What About Music?

I grew up listening to 50s and 60s tunes (thanks to my dad) with a side of Sunday school sing-a-longs (thanks to my mom). From there, I branched out to 70s and 80s rock, 90s country, and 00s pop. After that, Christian music became the majority of my listening pleasure. But no matter what sound graced my speakers, or what instrument touched my fingers, it all had a big part in shaping the person I was. Music played a huge role in my husband’s life, as well; that’s why it is such a big part of our homeschool.


This weekend, my family attended a bluegrass festival. For a couple months, my son has been taking banjo lessons (he picked on his own for a couple years prior), and his teacher was playing there with his band. They are all amazing players — multi-state championships, professional playing experience, etc.  Well, the short of it is that they called my son up on stage to play a couple songs with them. He did fantastic; of course, I suppose I am a tad biased. I was so very proud to see my not-so-little guy up there jamming with the big-leaguers.

That moment reinforced for us one of the things we love about homeschooling: the freedom and ease to pursue interests without interfering with schoolwork. Music is schoolwork in our house. And not only that, God wants us to praise Him with music.

“Praise Him with the sound of the trumpet; Praise Him with the lute and harp! Praise Him with the timbrel and dance; Praise Him with stringed instruments and flutes! Praise Him with loud cymbals; Praise Him with clashing cymbals!” (Psalm 150:3-5)

Everything that has breath should praise the Lord! So, if music is not already a part of your homeschool, I encourage you to make it a priority for the next school year. My son could be the next Earl Scruggs, but even if he doesn’t make it to the “Big Time,” his gospel tunes will praise the Lord, just as we’re called to do.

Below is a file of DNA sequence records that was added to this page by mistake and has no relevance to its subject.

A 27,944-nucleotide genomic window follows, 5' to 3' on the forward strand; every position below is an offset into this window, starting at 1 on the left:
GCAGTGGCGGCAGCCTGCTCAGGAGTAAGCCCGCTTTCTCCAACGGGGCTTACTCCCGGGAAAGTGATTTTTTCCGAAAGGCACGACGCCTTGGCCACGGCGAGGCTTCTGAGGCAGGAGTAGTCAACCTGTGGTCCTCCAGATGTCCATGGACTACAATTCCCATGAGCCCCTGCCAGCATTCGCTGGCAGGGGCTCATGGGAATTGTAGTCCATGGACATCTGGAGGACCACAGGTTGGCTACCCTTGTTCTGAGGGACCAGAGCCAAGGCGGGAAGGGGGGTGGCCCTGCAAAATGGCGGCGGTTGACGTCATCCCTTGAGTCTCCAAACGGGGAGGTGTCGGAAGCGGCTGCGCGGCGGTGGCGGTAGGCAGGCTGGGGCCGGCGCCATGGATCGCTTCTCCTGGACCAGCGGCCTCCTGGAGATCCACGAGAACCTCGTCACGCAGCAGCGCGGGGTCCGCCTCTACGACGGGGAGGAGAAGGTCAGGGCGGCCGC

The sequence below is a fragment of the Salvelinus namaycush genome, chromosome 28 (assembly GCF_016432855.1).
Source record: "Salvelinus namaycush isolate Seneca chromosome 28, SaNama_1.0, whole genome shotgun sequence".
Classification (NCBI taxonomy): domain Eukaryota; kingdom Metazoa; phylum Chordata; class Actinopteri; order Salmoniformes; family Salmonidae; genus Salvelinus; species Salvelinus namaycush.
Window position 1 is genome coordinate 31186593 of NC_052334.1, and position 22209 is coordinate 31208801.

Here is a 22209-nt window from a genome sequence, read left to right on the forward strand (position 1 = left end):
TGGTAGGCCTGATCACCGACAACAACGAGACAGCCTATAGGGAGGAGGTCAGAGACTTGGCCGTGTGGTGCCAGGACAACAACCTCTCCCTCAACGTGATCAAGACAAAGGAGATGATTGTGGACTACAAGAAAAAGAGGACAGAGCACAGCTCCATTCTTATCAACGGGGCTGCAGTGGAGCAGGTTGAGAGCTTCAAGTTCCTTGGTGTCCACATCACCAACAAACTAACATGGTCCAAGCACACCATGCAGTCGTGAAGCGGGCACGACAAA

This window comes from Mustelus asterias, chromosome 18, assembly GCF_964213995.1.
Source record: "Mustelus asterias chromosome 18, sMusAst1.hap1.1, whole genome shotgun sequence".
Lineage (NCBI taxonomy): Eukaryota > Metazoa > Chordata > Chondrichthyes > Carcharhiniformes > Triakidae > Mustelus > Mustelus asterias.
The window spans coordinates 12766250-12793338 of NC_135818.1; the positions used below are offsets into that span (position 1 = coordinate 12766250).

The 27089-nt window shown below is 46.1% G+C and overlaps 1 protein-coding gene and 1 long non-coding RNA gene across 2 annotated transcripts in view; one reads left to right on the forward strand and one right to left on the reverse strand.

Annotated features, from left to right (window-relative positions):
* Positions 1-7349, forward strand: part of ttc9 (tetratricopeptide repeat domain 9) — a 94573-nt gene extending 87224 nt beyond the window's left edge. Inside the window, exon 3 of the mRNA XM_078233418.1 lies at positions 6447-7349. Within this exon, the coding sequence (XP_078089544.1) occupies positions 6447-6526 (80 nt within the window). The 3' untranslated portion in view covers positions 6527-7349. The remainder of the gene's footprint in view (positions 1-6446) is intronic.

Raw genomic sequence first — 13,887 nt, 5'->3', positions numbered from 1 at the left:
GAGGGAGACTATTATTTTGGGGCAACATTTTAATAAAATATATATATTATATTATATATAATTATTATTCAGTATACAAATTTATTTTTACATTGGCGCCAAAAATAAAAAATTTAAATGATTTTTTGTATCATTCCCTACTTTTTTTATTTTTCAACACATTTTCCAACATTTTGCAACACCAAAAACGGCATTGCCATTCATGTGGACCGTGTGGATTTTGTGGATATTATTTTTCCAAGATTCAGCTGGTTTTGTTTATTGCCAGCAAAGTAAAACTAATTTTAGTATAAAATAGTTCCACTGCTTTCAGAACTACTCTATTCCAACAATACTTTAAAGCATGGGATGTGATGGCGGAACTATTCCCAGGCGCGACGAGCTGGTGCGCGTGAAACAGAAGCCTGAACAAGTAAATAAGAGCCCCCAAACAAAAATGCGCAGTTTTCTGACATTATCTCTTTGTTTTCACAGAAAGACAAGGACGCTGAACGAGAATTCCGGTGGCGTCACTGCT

May I Be Completely Honest?

I haven’t cracked open my Bible in, probably, close to a month, aside from my Bible study a couple days ago. But in my own time, not once have I opened the cover since sometime in May. This is a pretty staggering statement coming from a Christian homeschool blog. Am I really a Christian? Yes. Do I normally read the Bible on my own? Yes. Do I think the Word is important? Yes. Then why haven’t I read in so long?
The answer is simple: I am human, I am sinful, and I am selfish. I get so busy with this human life, so wrapped up in my personal desires, feeling sorry for myself and wishing that things could be different. Do I pray? Oh, yes, I pray every single day. We pray as a family before each meal. I pray while I drive. I pray as I crawl into bed at night. Sometimes I even pray before my toes touch the carpet in the morning. But my prayers are often one-sided, and that is the problem. 

“Delight yourself in the Lord, and He will give you the desires of your heart. Commit your way to the Lord; trust in Him and He will do this: He will make your righteousness shine like the dawn, the justice of your cause like the noonday sun” (Psalm 37:4-6).